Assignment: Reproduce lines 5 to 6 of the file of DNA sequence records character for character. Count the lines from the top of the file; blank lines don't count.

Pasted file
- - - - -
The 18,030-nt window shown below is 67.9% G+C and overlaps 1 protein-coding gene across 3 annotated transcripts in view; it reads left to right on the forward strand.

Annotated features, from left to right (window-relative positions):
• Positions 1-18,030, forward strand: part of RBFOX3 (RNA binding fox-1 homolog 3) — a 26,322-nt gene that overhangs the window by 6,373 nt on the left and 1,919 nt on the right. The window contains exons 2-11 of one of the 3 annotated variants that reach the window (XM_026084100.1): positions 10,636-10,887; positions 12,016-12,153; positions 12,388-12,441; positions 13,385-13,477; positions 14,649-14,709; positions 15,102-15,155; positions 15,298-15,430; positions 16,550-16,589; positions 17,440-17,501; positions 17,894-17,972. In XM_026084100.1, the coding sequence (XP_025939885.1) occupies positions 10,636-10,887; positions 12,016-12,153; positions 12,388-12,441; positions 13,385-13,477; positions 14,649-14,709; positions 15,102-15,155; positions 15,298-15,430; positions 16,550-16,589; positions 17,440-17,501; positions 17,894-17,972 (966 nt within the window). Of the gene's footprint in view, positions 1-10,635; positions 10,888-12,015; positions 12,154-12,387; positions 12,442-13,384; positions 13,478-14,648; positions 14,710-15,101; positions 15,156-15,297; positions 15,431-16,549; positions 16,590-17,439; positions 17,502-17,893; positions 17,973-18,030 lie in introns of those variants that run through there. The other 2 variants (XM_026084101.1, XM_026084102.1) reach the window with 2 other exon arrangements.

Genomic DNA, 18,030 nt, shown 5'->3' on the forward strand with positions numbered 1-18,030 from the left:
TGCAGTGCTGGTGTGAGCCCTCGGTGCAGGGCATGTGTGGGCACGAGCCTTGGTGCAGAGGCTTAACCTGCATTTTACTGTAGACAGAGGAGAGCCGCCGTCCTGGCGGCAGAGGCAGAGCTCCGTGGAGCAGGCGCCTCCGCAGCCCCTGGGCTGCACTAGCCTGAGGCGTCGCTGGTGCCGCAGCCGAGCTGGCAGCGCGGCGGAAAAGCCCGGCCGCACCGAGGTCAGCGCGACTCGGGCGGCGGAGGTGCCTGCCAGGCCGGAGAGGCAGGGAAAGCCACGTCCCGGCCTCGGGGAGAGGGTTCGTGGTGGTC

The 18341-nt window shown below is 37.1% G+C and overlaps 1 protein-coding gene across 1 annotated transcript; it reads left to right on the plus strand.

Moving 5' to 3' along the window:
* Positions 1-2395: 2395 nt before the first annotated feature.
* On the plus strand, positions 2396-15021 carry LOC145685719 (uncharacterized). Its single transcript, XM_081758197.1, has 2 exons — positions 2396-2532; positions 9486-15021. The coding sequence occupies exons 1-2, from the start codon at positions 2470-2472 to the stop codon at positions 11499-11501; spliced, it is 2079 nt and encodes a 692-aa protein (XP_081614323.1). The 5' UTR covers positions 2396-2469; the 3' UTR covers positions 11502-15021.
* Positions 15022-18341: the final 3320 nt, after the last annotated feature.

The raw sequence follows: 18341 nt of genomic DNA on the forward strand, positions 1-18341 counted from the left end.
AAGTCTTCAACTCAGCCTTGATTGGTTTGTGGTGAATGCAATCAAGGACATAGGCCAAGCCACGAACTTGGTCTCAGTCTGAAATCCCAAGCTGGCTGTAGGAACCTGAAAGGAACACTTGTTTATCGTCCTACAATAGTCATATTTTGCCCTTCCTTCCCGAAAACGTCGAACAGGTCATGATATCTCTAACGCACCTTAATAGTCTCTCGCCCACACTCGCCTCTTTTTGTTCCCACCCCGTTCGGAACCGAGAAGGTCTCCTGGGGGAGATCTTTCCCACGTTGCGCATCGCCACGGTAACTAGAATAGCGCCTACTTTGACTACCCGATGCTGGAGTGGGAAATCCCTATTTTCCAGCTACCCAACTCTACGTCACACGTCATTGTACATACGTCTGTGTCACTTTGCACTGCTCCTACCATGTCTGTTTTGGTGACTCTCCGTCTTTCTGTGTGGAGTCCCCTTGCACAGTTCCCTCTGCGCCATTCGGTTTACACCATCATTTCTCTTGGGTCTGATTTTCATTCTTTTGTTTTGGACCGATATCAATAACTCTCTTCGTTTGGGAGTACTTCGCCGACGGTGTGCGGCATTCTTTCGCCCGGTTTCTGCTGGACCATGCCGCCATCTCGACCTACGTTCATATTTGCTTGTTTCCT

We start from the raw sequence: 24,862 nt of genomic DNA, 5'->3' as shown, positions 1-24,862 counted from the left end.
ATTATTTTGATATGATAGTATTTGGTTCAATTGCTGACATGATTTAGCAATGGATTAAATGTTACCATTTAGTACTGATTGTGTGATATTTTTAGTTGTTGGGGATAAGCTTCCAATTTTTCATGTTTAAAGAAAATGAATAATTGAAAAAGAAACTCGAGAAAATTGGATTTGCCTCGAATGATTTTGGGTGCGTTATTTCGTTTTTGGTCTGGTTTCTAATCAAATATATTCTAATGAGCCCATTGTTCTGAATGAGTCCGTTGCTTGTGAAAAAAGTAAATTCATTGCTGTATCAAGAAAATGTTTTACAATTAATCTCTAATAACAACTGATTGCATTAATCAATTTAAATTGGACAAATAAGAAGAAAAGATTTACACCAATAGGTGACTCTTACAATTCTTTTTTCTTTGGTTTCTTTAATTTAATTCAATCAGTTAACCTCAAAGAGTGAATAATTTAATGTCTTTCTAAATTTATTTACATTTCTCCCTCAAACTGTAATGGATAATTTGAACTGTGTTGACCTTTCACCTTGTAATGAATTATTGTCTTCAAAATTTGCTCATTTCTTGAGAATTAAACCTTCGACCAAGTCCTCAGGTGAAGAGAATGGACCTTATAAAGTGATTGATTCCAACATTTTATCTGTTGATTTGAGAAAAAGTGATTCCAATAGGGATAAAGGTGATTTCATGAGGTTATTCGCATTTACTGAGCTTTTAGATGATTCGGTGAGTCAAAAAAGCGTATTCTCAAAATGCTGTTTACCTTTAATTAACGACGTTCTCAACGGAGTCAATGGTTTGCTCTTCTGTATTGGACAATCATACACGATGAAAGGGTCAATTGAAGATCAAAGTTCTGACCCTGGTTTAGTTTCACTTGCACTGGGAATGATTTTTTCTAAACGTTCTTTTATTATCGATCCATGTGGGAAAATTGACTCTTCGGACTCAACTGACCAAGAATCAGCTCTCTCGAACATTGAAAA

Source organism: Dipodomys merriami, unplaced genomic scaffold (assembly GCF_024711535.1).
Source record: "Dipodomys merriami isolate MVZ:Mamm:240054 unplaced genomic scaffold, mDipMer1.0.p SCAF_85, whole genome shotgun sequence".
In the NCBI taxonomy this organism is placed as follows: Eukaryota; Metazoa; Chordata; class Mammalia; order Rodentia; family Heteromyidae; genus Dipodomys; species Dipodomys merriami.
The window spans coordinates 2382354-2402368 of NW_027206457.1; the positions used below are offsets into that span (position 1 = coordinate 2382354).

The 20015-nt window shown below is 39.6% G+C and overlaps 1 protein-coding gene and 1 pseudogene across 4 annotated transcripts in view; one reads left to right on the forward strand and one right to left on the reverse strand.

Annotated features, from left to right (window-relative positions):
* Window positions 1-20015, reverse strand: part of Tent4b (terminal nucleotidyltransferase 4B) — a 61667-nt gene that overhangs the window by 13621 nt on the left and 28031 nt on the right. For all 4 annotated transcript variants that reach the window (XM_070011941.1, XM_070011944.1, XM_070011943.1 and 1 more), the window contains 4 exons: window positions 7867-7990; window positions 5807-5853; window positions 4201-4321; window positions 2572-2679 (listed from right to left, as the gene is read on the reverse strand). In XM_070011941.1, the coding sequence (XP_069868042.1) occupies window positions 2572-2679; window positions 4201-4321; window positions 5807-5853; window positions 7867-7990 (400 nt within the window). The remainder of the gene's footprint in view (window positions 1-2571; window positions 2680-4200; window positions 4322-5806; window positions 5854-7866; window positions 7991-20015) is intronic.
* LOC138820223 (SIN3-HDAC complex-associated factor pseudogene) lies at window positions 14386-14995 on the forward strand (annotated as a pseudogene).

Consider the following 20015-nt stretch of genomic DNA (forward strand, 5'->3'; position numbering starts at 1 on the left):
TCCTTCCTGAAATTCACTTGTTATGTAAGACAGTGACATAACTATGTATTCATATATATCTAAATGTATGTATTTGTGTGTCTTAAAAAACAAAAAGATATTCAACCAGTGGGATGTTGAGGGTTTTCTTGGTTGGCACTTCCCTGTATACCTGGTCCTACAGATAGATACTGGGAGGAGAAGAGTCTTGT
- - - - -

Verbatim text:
TGCAGTGCTGGTGTGAGCCCTCGGTGCAGGGCATGTGTGGGCACGAGCCTTGGTGCAGAGGCTTAACCTGCATTTTACTGTAGACAGAGGAGAGCCGCCGTCCTGGCGGCAGAGGCAGAGCTCCGTGGAGCAGGCGCCTCCGCAGCCCCTGGGCTGCACTAGCCTGAGGCGTCGCTGGTGCCGCAGCCGAGCTGGCAGCGCGGCGGAAAAGCCCGGCCGCACCGAGGTCAGCGCGACTCGGGCGGCGGAGGTGCCTGCCAGGCCGGAGAGGCAGGGAAAGCCACGTCCCGGCCTCGGGGAGAGGGTTCGTGGTGGTC

The 18341-nt window shown below is 37.1% G+C and overlaps 1 protein-coding gene across 1 annotated transcript; it reads left to right on the plus strand.